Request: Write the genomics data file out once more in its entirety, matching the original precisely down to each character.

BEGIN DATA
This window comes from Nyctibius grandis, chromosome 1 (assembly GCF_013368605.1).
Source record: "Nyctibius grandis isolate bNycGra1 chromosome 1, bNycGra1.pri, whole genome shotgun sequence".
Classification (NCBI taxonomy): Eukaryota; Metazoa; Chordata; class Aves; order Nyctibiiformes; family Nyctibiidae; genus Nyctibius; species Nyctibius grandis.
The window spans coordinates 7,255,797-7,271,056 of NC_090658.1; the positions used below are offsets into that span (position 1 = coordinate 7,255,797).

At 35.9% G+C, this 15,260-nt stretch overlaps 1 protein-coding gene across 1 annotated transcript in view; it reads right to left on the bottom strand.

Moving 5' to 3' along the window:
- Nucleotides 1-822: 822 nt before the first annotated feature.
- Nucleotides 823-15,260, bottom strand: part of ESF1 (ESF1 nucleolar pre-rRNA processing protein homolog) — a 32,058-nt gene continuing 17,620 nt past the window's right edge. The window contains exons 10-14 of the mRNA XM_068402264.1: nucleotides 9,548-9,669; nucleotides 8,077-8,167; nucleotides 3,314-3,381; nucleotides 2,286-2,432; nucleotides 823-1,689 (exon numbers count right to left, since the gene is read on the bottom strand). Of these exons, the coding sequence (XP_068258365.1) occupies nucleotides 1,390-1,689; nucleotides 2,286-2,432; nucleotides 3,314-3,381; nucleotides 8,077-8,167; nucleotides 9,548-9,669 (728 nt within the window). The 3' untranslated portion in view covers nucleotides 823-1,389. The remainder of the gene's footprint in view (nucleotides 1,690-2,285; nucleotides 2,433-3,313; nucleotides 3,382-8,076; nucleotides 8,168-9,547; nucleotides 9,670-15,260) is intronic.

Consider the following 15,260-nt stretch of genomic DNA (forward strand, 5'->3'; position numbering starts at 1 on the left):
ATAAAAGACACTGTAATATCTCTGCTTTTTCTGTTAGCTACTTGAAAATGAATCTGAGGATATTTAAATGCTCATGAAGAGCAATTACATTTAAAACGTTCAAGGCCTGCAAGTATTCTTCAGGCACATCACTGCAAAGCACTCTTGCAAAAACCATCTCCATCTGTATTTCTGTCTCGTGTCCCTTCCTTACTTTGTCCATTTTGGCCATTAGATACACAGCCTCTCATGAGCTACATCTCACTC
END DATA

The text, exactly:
This window comes from Nyctibius grandis, chromosome 1 (assembly GCF_013368605.1).
Source record: "Nyctibius grandis isolate bNycGra1 chromosome 1, bNycGra1.pri, whole genome shotgun sequence".
Classification (NCBI taxonomy): Eukaryota; Metazoa; Chordata; class Aves; order Nyctibiiformes; family Nyctibiidae; genus Nyctibius; species Nyctibius grandis.
The window spans coordinates 7,255,797-7,271,056 of NC_090658.1; the positions used below are offsets into that span (position 1 = coordinate 7,255,797).

At 35.9% G+C, this 15,260-nt stretch overlaps 1 protein-coding gene across 1 annotated transcript in view; it reads right to left on the bottom strand.

Moving 5' to 3' along the window:
- Nucleotides 1-822: 822 nt before the first annotated feature.
- Nucleotides 823-15,260, bottom strand: part of ESF1 (ESF1 nucleolar pre-rRNA processing protein homolog) — a 32,058-nt gene continuing 17,620 nt past the window's right edge. The window contains exons 10-14 of the mRNA XM_068402264.1: nucleotides 9,548-9,669; nucleotides 8,077-8,167; nucleotides 3,314-3,381; nucleotides 2,286-2,432; nucleotides 823-1,689 (exon numbers count right to left, since the gene is read on the bottom strand). Of these exons, the coding sequence (XP_068258365.1) occupies nucleotides 1,390-1,689; nucleotides 2,286-2,432; nucleotides 3,314-3,381; nucleotides 8,077-8,167; nucleotides 9,548-9,669 (728 nt within the window). The 3' untranslated portion in view covers nucleotides 823-1,389. The remainder of the gene's footprint in view (nucleotides 1,690-2,285; nucleotides 2,433-3,313; nucleotides 3,382-8,076; nucleotides 8,168-9,547; nucleotides 9,670-15,260) is intronic.

Consider the following 15,260-nt stretch of genomic DNA (forward strand, 5'->3'; position numbering starts at 1 on the left):
ATAAAAGACACTGTAATATCTCTGCTTTTTCTGTTAGCTACTTGAAAATGAATCTGAGGATATTTAAATGCTCATGAAGAGCAATTACATTTAAAACGTTCAAGGCCTGCAAGTATTCTTCAGGCACATCACTGCAAAGCACTCTTGCAAAAACCATCTCCATCTGTATTTCTGTCTCGTGTCCCTTCCTTACTTTGTCCATTTTGGCCATTAGATACACAGCCTCTCATGAGCTACATCTCACTC